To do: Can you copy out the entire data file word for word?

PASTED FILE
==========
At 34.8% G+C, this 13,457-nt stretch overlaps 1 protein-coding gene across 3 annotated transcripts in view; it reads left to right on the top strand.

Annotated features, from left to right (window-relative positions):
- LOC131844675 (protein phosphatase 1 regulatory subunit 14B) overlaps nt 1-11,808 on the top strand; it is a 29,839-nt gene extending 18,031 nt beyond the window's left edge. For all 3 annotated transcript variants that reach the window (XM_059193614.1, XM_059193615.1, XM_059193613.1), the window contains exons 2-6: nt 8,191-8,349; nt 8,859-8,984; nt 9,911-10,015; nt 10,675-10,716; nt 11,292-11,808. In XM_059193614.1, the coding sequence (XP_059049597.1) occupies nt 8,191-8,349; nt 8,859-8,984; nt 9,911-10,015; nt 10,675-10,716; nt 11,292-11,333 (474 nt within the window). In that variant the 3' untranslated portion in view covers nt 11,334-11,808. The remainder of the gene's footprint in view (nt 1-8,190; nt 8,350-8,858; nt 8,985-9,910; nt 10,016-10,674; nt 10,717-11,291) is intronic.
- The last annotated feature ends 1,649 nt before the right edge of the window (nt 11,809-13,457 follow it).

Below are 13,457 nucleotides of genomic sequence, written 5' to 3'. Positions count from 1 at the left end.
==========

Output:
At 34.8% G+C, this 13,457-nt stretch overlaps 1 protein-coding gene across 3 annotated transcripts in view; it reads left to right on the top strand.

Annotated features, from left to right (window-relative positions):
- LOC131844675 (protein phosphatase 1 regulatory subunit 14B) overlaps nt 1-11,808 on the top strand; it is a 29,839-nt gene extending 18,031 nt beyond the window's left edge. For all 3 annotated transcript variants that reach the window (XM_059193614.1, XM_059193615.1, XM_059193613.1), the window contains exons 2-6: nt 8,191-8,349; nt 8,859-8,984; nt 9,911-10,015; nt 10,675-10,716; nt 11,292-11,808. In XM_059193614.1, the coding sequence (XP_059049597.1) occupies nt 8,191-8,349; nt 8,859-8,984; nt 9,911-10,015; nt 10,675-10,716; nt 11,292-11,333 (474 nt within the window). In that variant the 3' untranslated portion in view covers nt 11,334-11,808. The remainder of the gene's footprint in view (nt 1-8,190; nt 8,350-8,858; nt 8,985-9,910; nt 10,016-10,674; nt 10,717-11,291) is intronic.
- The last annotated feature ends 1,649 nt before the right edge of the window (nt 11,809-13,457 follow it).

Below are 13,457 nucleotides of genomic sequence, written 5' to 3'. Positions count from 1 at the left end.